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The US Energy Department has released an assessment of the potential future growth of distributed wind energy in the USA through 2050. The report titled, "Assessing the Future of Distributed Wind: Opportunities for Behind-the-Meter Projects" quantifies the size of the resource as well as the economic and market potential for locally-produced, clean distributed wind energy at homes and businesses nationwide.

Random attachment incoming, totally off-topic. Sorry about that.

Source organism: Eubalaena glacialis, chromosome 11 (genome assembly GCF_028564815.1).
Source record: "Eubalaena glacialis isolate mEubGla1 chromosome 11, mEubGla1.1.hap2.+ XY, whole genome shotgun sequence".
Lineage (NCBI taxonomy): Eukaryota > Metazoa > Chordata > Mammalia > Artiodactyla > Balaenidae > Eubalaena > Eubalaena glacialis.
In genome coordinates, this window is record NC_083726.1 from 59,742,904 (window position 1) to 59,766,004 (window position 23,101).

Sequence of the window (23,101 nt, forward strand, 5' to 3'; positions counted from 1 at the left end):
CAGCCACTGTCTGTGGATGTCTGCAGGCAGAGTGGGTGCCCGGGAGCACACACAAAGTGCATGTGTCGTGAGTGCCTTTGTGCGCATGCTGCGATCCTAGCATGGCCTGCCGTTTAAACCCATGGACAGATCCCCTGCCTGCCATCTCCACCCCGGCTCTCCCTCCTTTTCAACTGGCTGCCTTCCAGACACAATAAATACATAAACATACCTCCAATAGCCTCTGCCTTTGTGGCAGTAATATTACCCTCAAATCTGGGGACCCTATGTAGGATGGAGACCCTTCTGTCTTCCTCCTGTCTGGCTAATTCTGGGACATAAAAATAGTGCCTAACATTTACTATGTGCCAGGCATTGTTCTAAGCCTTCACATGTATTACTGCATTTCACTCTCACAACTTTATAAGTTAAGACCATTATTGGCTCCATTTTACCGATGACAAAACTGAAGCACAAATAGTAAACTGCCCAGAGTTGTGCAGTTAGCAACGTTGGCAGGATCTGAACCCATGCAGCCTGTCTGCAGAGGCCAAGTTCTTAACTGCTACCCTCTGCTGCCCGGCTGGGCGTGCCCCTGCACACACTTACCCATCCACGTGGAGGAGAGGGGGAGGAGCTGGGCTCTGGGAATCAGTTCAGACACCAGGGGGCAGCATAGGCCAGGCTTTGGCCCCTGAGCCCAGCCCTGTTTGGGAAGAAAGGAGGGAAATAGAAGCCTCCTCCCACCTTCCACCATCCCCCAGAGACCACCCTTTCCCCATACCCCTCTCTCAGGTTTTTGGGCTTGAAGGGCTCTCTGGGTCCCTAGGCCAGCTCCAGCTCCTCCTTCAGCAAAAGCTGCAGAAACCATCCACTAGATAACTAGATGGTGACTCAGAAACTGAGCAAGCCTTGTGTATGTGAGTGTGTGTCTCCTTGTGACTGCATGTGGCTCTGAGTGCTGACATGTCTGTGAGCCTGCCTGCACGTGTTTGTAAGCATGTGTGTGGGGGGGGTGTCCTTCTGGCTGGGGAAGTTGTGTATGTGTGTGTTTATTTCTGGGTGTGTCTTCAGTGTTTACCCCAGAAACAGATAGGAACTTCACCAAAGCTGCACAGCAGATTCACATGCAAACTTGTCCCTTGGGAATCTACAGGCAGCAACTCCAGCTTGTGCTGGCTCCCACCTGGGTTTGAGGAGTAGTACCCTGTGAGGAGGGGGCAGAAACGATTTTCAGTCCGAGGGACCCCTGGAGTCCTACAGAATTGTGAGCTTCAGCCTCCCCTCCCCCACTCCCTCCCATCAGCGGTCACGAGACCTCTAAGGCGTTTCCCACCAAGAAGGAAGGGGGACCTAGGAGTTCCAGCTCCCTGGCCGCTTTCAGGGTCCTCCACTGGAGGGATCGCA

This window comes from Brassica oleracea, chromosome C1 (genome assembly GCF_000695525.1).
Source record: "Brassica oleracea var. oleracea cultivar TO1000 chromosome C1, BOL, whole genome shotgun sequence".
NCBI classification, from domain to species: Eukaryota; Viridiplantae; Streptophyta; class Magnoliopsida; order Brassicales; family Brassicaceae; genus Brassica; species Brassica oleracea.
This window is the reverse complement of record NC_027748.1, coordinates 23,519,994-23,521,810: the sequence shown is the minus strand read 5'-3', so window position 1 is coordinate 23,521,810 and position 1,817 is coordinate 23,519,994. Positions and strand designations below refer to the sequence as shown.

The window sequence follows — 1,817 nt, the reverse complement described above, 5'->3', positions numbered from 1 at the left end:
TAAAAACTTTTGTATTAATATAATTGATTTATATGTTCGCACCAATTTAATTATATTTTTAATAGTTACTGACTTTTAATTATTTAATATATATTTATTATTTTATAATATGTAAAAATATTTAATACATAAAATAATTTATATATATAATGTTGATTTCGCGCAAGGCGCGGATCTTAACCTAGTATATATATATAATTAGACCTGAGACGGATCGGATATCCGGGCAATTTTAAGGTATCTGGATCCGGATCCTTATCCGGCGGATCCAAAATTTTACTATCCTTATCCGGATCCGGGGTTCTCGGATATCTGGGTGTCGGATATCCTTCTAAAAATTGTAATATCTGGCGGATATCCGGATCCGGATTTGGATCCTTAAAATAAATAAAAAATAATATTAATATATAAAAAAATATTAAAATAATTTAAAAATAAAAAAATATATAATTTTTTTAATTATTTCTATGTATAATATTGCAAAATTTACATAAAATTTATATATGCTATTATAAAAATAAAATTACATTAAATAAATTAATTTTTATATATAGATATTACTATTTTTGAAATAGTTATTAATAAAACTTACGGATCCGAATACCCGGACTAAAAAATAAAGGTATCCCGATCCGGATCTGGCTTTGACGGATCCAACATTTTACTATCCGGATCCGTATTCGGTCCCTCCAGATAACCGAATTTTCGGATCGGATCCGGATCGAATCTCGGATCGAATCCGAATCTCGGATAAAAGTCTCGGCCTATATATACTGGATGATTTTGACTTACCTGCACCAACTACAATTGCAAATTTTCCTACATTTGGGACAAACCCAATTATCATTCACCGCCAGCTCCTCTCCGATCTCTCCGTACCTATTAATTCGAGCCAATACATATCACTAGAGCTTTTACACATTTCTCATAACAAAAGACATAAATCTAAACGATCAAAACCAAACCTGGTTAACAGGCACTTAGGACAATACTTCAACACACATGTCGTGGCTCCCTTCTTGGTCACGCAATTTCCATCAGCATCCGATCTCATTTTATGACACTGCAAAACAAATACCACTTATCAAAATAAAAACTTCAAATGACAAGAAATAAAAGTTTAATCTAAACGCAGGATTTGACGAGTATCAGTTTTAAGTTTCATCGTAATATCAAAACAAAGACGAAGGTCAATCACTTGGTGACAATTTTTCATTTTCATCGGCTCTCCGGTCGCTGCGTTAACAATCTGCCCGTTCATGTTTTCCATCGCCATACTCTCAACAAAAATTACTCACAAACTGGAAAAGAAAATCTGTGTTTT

The report finds that behind-the-meter, distributed wind systems are technically feasible for approximately 49.5 million residential, commercial, and industrial sites. The overall maximum resource potential for distributed wind turbines of less than 1 megawatt in size is estimated at 3 terawatts (TW) of capacity or 4,400 TW-hours (TWh) of generation. Larger megawatt-scale distributed turbines could provide an additional 5.1 TW of capacity or 14,000 TWh of annual energy generation, but in some cases this megawatt-scale resource potential overlaps with areas that would also be suitable for utility-scale (non-distributed) wind development. Considering “business-as-usual” economics as well as consumer behaviours, the report authors estimate potential future deployment levels of 1.5GW of cumulative distributed wind capacity by 2030 and 3.7GW by 2050. Achieving this level of deployment would represent a 300% increase in the market by 2030 and three doublings of cumulative capacity by 2050. If technology costs can be reduced significantly through additional research and development, or if new business models make distributed wind systems easier for consumers to purchase and install, deployment could be much higher. For example, the report finds that with more aggressive technology cost reductions and higher consumer adoption, 3.9GW of behind-the-meter distributed wind could be deployed by 2030 and 20GW by 2050.

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